That’s simple, artistic, and instantly readable. Maybe cover designers should try for something more like this when they’re going for creative, interesting ways to handle the title on the cover.

All these are from the latest mailing from the Science Fiction Book Club. That “Inhabited Island” is so bad it made me pay attention to cover design in general throughout the mailing. Still a lot of black and very dark and monochromatic covers, I notice. But it was definitely title design that caught my eye this time.

Please Feel Free to Share:


Things that get a pass

From Janet Reid’s blog: Query me for anything you want but these almost always are a pass

The reader’s version is of course: I’ll try any novel, but these almost always get a fast DNF.

For Janet, topics that aren’t going to work include: abuse memoirs, pedophilia, serial killers, vampires. Other things too; click through to see the full list plus comments.

There are plenty of things that get a pass from Janet Reid that generally or sometimes appeal to me. Vampires, say. Serial killers, sometimes. Apocalyptic pandemics, though perhaps that’s a bit to topical just at present to be attractive in fiction.

But there are several “pass” categories here that are “DNF” categories for me. The most definite:

5. The novel you wrote to prove a point.
I am entirely story-based. If you have a compelling story, you can make any point you want to, but I’m not going to read your novel to hear how global warming is a problem.

I’ll go further:

I am entirely story based AND I hate being bludgeoned over the head with a message no matter how compelling your story is.

If you have a message, kept it soft and bury it in the story and I’m fine with it. Whip out a club and whap me with it and I’m done, even if I agree with your message and even if the story is otherwise good. This doesn’t include things like “Hitler was bad and Nazis were evil.” That’s not a message; that’s just background.

However, that isn’t the kind of thing that usually stops me, or any reader, in the first chapter. It would be a very odd book if it whipped out a club in the first chapter, right? I can’t think of one that did that.

Let me see, let’s say specifically: Things that make me stop short and declare a DNF if they do in fact appear in the first chapter.

a) Too gritty. Fill the streets of your fantasy city with sewage and start out by dumping somebody in the gutter and I’m too grossed out to continue. Elisha Barber is the example that comes to mind.

b) Start me off with a protagonist, then kill the protagonist in the first chapter, and I’m probably done unless the story is a murder mystery.

c) Oh, here’s one — have the protagonist do something unjustifiably awful in the first chapter and I’m gone. I’m absolutely thinking of The Fifth Season here.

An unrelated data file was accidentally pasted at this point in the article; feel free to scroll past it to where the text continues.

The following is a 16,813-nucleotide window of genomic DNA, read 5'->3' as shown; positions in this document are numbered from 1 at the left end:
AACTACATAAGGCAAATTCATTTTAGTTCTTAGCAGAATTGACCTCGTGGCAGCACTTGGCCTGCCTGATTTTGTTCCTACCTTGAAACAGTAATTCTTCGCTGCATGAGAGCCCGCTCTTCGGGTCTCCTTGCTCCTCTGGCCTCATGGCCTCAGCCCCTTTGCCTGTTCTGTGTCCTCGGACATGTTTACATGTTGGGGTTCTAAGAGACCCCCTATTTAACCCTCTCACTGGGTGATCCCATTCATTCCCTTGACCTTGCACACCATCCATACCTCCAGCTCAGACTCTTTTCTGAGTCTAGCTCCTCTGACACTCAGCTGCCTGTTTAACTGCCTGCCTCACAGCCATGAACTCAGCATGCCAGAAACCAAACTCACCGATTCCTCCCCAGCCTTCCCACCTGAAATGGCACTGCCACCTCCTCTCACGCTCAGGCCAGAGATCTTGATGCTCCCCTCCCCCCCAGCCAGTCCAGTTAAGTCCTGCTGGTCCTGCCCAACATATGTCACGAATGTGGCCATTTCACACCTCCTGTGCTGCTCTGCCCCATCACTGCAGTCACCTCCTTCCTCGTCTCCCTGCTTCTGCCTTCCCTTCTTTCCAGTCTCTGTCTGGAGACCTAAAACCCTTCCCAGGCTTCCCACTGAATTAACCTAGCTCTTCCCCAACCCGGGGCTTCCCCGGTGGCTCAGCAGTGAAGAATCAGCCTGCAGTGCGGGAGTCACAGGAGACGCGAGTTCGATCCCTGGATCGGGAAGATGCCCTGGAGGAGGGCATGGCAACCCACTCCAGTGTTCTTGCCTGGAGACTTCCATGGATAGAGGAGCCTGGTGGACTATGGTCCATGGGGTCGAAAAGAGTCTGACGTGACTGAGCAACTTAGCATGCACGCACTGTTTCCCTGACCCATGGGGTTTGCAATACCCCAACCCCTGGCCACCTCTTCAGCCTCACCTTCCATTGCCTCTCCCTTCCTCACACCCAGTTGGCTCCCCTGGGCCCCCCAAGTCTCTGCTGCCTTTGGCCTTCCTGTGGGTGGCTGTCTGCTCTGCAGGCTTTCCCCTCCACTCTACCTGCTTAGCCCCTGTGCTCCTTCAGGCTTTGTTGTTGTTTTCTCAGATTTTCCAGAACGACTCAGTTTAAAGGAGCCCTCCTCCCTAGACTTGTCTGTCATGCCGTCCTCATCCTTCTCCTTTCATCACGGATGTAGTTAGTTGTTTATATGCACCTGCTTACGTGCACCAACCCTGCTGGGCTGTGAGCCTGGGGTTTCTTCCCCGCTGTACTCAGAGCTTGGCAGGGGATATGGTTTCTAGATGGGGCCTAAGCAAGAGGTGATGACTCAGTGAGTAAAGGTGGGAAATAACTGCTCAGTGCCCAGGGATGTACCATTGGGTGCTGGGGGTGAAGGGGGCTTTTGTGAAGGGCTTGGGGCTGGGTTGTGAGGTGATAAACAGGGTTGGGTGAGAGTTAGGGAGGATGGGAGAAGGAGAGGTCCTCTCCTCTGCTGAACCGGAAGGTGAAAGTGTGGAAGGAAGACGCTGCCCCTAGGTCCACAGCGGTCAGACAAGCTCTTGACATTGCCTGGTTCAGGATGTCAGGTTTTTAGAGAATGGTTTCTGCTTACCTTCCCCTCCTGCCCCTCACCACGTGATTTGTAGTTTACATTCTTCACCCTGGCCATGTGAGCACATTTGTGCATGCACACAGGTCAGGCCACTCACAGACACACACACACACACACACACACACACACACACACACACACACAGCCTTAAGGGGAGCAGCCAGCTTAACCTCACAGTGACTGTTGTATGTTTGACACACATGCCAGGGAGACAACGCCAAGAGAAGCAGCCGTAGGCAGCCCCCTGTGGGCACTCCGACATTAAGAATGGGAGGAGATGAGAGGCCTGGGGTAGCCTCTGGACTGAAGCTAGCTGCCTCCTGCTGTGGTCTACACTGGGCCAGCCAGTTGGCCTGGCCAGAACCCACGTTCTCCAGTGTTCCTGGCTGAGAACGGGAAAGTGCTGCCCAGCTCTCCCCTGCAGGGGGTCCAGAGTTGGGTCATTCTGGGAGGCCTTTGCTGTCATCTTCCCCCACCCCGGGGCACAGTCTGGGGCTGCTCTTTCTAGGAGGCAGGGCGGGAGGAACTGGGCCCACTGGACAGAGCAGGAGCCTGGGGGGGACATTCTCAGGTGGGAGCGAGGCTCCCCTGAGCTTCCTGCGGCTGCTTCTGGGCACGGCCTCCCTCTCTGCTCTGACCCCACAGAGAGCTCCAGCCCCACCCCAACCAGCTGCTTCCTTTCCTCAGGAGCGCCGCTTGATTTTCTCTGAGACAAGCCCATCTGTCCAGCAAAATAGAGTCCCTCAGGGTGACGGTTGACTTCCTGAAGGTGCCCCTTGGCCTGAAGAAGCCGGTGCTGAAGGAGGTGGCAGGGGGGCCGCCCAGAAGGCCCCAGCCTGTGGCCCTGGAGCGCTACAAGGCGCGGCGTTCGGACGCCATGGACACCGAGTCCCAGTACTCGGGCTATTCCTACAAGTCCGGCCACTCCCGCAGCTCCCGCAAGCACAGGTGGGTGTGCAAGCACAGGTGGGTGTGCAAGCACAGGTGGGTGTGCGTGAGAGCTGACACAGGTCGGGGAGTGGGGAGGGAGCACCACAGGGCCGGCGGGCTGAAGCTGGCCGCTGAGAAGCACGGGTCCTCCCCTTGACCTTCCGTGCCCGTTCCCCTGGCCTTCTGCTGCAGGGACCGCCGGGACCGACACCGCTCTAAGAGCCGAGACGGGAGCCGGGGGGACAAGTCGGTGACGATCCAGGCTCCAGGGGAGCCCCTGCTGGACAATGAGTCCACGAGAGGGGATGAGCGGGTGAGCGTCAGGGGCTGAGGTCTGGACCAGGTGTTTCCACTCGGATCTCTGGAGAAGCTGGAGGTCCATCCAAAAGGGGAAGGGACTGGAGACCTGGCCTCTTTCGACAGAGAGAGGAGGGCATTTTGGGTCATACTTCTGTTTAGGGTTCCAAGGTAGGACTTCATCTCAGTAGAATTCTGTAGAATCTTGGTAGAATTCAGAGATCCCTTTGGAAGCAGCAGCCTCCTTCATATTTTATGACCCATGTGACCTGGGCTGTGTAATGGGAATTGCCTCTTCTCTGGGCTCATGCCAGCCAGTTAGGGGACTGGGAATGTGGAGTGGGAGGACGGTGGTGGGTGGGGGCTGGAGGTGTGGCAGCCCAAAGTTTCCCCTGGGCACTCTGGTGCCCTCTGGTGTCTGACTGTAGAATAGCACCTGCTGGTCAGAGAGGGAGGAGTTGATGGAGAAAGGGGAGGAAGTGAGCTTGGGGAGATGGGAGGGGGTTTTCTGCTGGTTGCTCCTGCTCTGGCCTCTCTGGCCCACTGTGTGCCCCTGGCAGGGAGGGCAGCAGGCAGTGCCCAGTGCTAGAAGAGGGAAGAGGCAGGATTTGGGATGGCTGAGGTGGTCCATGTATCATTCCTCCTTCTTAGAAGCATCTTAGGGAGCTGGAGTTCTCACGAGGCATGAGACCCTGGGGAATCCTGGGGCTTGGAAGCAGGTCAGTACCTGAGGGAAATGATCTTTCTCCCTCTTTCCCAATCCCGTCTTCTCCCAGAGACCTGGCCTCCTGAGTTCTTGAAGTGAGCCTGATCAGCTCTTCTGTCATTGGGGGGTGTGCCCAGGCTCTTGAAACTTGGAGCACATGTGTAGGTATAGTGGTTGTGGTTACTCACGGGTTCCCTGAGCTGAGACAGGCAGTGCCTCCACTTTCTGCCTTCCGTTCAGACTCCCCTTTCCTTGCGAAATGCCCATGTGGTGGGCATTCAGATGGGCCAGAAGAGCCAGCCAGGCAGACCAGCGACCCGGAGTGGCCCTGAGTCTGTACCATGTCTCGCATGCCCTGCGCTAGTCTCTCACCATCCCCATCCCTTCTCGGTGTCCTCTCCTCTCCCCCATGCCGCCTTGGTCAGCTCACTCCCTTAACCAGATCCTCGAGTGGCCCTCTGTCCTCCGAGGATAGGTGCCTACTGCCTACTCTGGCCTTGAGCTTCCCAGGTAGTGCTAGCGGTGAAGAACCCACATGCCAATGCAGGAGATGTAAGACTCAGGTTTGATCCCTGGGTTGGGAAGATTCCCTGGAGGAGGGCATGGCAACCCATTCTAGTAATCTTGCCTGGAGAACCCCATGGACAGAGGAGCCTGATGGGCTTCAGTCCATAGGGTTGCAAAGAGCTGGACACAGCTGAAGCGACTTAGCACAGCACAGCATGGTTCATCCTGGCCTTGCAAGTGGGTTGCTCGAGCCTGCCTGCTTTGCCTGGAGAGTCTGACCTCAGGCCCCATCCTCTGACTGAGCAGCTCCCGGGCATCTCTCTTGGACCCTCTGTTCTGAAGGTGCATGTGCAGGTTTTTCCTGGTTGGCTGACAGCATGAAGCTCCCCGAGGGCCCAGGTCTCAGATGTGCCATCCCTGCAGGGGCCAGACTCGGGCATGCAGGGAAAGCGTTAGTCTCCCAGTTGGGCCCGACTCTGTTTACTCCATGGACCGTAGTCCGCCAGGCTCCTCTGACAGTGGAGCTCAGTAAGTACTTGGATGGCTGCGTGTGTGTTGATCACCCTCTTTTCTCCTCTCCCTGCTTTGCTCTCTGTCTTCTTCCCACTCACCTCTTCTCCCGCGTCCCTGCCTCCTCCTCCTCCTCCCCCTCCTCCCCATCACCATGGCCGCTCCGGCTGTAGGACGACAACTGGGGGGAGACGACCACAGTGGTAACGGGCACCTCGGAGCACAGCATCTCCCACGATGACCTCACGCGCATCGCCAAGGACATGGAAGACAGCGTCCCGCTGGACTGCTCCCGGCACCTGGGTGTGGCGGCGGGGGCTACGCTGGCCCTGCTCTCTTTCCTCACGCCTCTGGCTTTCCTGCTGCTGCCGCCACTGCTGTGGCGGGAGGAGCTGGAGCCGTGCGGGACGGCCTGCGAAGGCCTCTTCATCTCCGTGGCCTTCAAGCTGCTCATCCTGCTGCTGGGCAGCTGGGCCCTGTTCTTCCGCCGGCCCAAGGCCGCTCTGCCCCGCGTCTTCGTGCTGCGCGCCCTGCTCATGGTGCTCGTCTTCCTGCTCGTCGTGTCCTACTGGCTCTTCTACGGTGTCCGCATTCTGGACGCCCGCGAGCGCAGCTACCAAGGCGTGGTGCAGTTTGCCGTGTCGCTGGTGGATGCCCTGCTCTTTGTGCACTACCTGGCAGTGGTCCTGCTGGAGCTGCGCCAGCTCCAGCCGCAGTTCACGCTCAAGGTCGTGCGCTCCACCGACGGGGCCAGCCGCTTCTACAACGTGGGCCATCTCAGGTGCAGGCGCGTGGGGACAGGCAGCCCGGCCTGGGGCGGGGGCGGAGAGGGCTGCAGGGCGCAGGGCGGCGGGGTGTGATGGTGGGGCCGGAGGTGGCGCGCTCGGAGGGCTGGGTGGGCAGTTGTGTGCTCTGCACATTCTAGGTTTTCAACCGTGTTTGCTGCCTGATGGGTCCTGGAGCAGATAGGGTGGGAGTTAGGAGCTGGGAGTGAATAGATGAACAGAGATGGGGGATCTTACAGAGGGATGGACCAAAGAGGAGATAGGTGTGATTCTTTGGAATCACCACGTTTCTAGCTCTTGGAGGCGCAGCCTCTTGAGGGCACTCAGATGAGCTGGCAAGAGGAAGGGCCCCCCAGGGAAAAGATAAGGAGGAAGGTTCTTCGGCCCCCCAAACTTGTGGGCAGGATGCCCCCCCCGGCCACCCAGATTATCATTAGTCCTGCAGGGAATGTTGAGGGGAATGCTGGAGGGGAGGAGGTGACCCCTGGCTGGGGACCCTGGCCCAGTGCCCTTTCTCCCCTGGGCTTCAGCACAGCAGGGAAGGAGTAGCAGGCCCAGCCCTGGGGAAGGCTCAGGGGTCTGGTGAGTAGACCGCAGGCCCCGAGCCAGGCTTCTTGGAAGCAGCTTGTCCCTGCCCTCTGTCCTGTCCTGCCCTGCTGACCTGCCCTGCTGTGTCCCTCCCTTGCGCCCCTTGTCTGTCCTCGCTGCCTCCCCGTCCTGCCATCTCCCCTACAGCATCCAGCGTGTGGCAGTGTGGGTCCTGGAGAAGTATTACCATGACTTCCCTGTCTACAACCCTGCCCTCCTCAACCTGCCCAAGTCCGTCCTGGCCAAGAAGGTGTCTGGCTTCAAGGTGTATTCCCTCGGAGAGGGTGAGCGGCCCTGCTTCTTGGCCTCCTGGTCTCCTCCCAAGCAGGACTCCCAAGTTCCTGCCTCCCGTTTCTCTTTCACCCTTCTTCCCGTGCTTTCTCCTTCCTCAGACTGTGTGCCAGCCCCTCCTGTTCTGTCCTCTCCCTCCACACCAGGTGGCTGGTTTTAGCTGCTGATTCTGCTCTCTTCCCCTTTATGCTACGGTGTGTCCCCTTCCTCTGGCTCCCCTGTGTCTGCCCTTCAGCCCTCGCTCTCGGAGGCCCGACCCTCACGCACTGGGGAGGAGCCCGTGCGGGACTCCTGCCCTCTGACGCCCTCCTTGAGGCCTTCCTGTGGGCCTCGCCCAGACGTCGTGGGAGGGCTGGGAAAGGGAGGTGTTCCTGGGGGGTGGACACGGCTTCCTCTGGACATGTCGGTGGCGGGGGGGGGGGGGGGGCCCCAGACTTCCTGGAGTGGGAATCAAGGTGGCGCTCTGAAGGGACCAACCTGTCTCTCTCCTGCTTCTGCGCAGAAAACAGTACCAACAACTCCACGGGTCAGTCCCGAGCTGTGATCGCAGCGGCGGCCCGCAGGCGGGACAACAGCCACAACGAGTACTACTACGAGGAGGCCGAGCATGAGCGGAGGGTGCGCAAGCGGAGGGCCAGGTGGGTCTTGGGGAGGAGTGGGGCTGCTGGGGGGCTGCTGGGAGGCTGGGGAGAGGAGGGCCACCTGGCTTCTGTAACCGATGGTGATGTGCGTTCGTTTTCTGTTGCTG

d) Things start off in too awful a place. If the protagonist is in a terrible situation, I may not be able to tolerate sticking around until she pries herself out of that situation. I wouldn’t say that’s always the case, but it can happen. I would prefer that horrible situation to be in the backstory. Let the author build up an understanding of that background slowly, after the protagonist is already involved in other things.

e) I’ve never seen this, as far as I can recollect, but I don’t recommend the author kill a dog or other pet in the first chapter. I doubt I’d get past that scene.

How about you? What’s something that, if it appears in the first chapter, makes you put down a book at once?

Or, is there nothing? Are you’re the kind of reader who always finishes a book if you start it, even if you hate it?

Please Feel Free to Share:


Great sentence from recent reading

So, I’m in the middle of T Kingfisher’s newest frothy fantasy romance, Paladin’s Grace. I paused to read that one while still in the middle of a much more serious military SF novel called Cry Pilot, by a new-to-me author named Joel Dane. I like that one a lot and I’ll definitely write a review of it later, but it’s more tense and I wanted something gentler for right before bed.

I don’t normally read two novels at once, but it’s getting to be a more frequent habit than it used to be. Out of curiosity, how many of you do that routinely?

Anyway, last night I came across a sentence from Paladin’s Grace that is so fantastic I must share it with you. I’ll give you the whole paragraph to set up the sentence.

The carriage had pulled into the formal quarters for visiting dignitaries, which resembled a cross between a small palace and a large hotel. It was in the formal style of Archenhold, all stone and arches and tall pillars. Grace was rather fond of how clean the lines were here compared to the style of Anuket City, which never saw a facade it didn’t want to ornament or a stone that couldn’t be carved into ten animals and an allegorical representation of Prosperity.